Rat (Black) / Rattus rattus

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Black rats arrived in Britain with the Romans 2,000 years ago in ships and crates of cargo

Fleas on black rats brought the plague to Europe in the Middle Ages, when they came with the last Crusaders returning from the Holy Land in 1348.

The Black Death killed over half the population of England at that time.

The black rat, also commonly known as the ship rat, originated in Asia but rapidly spread around the world due to human activities. It was once widespread in Britain until the brown rat was introduced in the 18th century. It is now restricted to Lundy Island, some small Hebridean Islands and around Avonmouth near Bristol and Southwark in London. ItÂ’s British population numbers around 1,300 and the question of whether it should now receive a level of protection is a highly contentious issue.

The black rat is nocturnal, and omnivorous feeding on seeds, fruit, grain, insects, carrion, refuse and faeces. It does, however, prefer plant matter. The black rat lives in groups called ‘packs’, consisting of several males and two or more dominant females. Packs normally number 20-60 individuals. Skilled climbers, they often construct their nests of grass and twigs in roof spaces, hence their alternative name of ‘roof rat’.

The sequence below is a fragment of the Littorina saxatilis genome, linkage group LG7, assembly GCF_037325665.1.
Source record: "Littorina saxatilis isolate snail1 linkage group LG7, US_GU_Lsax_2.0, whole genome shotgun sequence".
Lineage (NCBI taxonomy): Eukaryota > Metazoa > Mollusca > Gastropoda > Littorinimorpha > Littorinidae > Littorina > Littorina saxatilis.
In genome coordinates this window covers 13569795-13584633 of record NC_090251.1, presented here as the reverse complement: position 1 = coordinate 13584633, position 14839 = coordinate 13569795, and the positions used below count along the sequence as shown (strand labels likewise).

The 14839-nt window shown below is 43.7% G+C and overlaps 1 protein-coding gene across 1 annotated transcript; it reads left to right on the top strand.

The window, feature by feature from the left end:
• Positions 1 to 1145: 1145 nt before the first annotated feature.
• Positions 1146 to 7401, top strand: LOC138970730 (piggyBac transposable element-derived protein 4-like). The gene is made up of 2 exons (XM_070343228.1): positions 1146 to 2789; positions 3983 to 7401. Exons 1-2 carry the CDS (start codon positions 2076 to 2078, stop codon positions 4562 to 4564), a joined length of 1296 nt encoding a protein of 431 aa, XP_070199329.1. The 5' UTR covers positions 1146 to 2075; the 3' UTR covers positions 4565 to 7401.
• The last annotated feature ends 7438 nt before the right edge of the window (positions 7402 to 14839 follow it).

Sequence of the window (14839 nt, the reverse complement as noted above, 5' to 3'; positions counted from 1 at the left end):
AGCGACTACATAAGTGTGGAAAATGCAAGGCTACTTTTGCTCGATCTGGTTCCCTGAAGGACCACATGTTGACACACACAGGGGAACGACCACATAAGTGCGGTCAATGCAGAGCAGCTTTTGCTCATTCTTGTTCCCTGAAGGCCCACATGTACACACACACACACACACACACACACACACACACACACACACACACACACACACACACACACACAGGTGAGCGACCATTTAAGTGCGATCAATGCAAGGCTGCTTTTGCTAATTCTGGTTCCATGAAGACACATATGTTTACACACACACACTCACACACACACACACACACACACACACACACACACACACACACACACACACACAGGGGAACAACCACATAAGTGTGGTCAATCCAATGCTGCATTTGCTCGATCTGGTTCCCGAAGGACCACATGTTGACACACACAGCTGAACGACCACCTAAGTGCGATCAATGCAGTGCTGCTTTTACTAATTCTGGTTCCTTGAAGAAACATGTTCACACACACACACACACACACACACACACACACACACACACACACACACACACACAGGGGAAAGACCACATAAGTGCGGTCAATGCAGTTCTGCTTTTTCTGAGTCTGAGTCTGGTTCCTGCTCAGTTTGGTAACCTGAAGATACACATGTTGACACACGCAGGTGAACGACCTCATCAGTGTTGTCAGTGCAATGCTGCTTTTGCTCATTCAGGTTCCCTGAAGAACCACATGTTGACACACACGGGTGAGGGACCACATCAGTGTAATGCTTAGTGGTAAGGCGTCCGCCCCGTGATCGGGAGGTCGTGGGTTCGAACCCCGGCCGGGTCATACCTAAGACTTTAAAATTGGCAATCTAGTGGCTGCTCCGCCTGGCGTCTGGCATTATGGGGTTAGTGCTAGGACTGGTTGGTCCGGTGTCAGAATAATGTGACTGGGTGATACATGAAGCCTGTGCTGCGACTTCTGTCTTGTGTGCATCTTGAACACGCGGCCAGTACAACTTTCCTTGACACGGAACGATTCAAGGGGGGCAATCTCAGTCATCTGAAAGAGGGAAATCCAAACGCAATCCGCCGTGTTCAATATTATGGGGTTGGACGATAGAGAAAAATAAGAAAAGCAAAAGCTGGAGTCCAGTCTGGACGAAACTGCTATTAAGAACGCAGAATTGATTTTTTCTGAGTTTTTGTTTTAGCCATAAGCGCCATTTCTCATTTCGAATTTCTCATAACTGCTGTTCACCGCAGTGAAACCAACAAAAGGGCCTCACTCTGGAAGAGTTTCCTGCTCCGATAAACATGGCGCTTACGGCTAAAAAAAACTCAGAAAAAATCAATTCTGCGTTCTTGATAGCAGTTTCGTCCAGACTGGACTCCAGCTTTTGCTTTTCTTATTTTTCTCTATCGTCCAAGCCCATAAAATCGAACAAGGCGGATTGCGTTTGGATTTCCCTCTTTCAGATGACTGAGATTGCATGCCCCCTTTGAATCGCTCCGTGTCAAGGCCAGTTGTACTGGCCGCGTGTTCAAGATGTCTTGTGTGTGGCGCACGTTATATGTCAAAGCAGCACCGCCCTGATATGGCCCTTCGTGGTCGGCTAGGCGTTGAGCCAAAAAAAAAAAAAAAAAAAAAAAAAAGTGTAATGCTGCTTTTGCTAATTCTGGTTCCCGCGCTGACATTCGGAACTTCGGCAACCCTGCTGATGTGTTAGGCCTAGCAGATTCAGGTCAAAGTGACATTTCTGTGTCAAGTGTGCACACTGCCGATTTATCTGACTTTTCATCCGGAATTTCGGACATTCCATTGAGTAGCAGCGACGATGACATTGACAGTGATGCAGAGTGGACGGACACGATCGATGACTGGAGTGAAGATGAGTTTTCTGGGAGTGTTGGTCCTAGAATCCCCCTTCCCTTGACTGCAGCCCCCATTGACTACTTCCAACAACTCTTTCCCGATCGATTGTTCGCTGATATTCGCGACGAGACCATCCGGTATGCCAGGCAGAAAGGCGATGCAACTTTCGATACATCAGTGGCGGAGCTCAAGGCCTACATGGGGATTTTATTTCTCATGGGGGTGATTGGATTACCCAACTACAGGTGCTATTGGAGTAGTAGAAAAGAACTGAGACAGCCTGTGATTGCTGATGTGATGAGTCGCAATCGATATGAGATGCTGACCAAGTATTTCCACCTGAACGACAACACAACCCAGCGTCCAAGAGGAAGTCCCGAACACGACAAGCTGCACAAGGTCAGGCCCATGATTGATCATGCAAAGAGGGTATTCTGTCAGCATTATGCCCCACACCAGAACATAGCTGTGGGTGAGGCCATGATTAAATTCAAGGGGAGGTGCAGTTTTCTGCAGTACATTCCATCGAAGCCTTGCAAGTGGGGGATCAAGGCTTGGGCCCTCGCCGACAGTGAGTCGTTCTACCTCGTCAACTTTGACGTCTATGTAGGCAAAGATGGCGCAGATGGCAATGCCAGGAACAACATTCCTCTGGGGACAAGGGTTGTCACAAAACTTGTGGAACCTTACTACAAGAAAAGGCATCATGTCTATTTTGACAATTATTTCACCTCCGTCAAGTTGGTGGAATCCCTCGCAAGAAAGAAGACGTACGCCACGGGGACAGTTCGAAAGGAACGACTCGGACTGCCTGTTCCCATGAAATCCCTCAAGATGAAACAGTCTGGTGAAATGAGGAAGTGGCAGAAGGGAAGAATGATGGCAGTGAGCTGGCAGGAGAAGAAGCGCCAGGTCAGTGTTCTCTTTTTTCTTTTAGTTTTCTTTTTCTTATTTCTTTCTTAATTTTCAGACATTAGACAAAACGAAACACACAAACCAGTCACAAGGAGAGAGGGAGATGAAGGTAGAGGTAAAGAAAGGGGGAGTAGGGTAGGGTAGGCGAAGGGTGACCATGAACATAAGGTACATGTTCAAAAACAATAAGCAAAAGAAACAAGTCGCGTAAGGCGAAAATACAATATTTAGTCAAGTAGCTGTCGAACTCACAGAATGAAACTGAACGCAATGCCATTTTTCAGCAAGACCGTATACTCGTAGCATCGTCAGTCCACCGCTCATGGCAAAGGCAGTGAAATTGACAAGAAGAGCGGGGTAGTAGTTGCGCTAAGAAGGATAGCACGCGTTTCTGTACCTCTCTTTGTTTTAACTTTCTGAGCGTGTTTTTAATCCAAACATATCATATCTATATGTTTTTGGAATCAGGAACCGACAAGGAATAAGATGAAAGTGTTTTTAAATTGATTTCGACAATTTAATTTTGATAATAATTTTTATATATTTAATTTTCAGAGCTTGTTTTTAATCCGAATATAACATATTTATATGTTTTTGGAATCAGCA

Breeding takes place between March and November and females often produce up to five litters of five to eight pups during this period. A single female can therefore produce a huge number of offspring during her lifetime. Young rats are sexually mature at five weeks. In the wild the is species normally lives no more than 18 months to 2 years.